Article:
Taken from Malaysiakini.com
The May 2013 general election was a potential transition election in which the BN governing coalition held onto power.
The majority of the Malaysians supported an alternative government, but the incumbent Umno elite, supported by vested interests and years of constructing an electoral system in its favour, won out.
Even with yet another multi-ethnic national swing in electoral support towards Pakatan and more Malaysians voting than ever before, the incumbent elite in power held on, thwarting democracy.
Earlier, I pointed to some of the specific questions surrounding the electoral roll, the placement of voters, the conduct of the election itself and the character of the results, highlighting many of the unanswered questions of GE13.
The process of evidence gathering has begun and in the months ahead many of the irregularities in the polls will be illustrated and investigated.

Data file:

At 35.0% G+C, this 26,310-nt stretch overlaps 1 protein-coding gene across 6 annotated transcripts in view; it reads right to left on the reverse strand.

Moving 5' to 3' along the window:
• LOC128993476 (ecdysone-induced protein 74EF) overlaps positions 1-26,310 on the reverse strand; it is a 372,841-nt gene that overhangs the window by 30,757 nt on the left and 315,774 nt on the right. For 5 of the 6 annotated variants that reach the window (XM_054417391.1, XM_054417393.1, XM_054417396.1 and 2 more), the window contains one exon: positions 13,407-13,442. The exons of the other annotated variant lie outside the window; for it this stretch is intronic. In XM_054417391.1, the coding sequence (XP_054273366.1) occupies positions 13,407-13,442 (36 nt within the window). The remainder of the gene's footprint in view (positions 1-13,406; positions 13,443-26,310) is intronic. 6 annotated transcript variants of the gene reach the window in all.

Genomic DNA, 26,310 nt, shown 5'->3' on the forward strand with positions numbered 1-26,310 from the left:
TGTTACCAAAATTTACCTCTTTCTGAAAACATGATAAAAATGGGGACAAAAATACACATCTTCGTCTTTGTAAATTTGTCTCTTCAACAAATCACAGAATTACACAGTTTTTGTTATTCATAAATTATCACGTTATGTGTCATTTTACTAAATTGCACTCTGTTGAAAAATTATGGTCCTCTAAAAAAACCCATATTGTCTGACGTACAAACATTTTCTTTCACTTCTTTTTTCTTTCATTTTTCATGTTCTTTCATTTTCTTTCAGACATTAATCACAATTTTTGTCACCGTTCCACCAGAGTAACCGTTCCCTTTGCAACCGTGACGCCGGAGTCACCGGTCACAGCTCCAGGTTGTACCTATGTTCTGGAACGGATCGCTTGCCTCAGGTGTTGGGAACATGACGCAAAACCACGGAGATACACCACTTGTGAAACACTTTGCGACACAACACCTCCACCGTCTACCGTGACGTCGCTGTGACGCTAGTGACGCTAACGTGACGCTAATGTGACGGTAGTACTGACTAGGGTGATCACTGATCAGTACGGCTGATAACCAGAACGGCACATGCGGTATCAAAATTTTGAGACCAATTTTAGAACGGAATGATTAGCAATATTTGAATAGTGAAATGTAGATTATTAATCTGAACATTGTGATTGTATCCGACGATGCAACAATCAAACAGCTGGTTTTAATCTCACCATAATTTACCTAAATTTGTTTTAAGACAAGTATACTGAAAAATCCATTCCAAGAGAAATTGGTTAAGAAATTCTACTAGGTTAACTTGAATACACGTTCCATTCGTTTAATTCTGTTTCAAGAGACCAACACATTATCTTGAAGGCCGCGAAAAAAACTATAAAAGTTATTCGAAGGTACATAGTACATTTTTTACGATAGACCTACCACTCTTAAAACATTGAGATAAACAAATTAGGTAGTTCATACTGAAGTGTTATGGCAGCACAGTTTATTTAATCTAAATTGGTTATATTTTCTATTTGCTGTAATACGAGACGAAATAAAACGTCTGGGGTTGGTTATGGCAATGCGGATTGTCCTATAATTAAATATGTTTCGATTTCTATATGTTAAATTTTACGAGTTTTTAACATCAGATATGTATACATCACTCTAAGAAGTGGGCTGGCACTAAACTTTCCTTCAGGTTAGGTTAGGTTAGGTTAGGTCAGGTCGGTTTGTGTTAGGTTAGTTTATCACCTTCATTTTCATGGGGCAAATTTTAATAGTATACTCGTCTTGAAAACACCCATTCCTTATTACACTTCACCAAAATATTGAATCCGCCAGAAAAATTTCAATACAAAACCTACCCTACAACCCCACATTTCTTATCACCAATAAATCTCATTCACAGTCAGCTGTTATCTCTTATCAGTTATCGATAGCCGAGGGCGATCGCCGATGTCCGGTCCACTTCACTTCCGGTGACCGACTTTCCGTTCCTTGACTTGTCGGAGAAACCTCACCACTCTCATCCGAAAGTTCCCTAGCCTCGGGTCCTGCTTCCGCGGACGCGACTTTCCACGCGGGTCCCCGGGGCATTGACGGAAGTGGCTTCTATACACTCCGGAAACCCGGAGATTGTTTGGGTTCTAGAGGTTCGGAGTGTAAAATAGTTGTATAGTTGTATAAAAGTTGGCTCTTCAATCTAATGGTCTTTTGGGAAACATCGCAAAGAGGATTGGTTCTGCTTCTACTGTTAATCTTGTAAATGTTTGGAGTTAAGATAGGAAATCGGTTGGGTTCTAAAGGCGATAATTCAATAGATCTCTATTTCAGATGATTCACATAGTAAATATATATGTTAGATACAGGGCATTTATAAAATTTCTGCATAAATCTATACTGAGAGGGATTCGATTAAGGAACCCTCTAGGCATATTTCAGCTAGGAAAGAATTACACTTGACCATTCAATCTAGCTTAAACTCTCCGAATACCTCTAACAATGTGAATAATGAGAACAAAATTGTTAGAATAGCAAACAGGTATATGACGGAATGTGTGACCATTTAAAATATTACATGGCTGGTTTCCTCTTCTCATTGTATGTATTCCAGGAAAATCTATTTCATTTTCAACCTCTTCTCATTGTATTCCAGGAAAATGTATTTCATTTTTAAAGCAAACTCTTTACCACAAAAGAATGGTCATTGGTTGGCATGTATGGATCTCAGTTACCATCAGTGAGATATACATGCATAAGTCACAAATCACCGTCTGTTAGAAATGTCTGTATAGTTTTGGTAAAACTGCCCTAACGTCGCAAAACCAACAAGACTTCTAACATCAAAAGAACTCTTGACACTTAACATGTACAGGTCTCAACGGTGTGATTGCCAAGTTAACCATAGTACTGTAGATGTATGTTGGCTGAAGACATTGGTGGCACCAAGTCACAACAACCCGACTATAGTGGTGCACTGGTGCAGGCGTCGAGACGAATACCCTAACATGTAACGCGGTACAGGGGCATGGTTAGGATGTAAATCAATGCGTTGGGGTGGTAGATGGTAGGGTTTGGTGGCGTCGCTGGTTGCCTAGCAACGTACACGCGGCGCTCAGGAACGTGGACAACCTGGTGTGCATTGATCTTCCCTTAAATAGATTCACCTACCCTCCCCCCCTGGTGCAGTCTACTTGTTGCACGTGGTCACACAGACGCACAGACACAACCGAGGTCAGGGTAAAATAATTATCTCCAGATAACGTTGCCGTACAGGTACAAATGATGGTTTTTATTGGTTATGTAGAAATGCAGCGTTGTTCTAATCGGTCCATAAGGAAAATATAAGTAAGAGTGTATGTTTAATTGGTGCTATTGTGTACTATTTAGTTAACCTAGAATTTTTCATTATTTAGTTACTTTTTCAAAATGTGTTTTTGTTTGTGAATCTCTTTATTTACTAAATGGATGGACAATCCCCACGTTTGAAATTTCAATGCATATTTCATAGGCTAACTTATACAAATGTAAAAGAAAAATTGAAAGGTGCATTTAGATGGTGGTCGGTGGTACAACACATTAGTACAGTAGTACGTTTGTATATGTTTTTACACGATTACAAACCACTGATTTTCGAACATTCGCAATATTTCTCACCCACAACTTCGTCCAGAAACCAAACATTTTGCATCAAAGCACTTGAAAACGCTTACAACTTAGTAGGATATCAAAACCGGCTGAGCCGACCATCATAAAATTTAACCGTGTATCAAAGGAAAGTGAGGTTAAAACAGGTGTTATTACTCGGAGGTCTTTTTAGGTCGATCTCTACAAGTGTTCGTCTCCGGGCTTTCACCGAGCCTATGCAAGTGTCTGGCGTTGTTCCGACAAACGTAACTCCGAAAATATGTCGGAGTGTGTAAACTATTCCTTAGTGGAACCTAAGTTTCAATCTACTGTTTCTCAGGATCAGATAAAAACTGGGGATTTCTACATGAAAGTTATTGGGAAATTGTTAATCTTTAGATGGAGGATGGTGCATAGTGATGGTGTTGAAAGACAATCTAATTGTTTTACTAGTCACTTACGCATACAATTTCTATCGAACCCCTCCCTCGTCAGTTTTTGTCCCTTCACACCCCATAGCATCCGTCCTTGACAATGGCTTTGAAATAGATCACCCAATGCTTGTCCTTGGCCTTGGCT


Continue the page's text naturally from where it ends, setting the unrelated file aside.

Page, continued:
The contest between truth and denial has begun, with the BN banking on Malaysians forgetting, and for those filled with optimism for change this election, to let the disappointment turn into disengagement.
It is important to step out of the details of the election to identify some of the broader factors explaining the results. The process of understanding is now more pressing than ever.
A review of underlying factors in this election results shows real political strains that are only likely to deepen further. There is a growing battle in Malaysia between democratic pressures for change and resistance to these demands.
This election was a victory for the reactionary forces within Umno against change. Ironically, however, GE13 has the potential to serve as a catalyst for further democracy rather than the change in itself.
This 44-seat BN majority – which ultimately came down to 22 seats favouring the BN of which more of than these have reported significant irregularities during the election – has to be seen for what is was, the success of a system in fighting for its survival.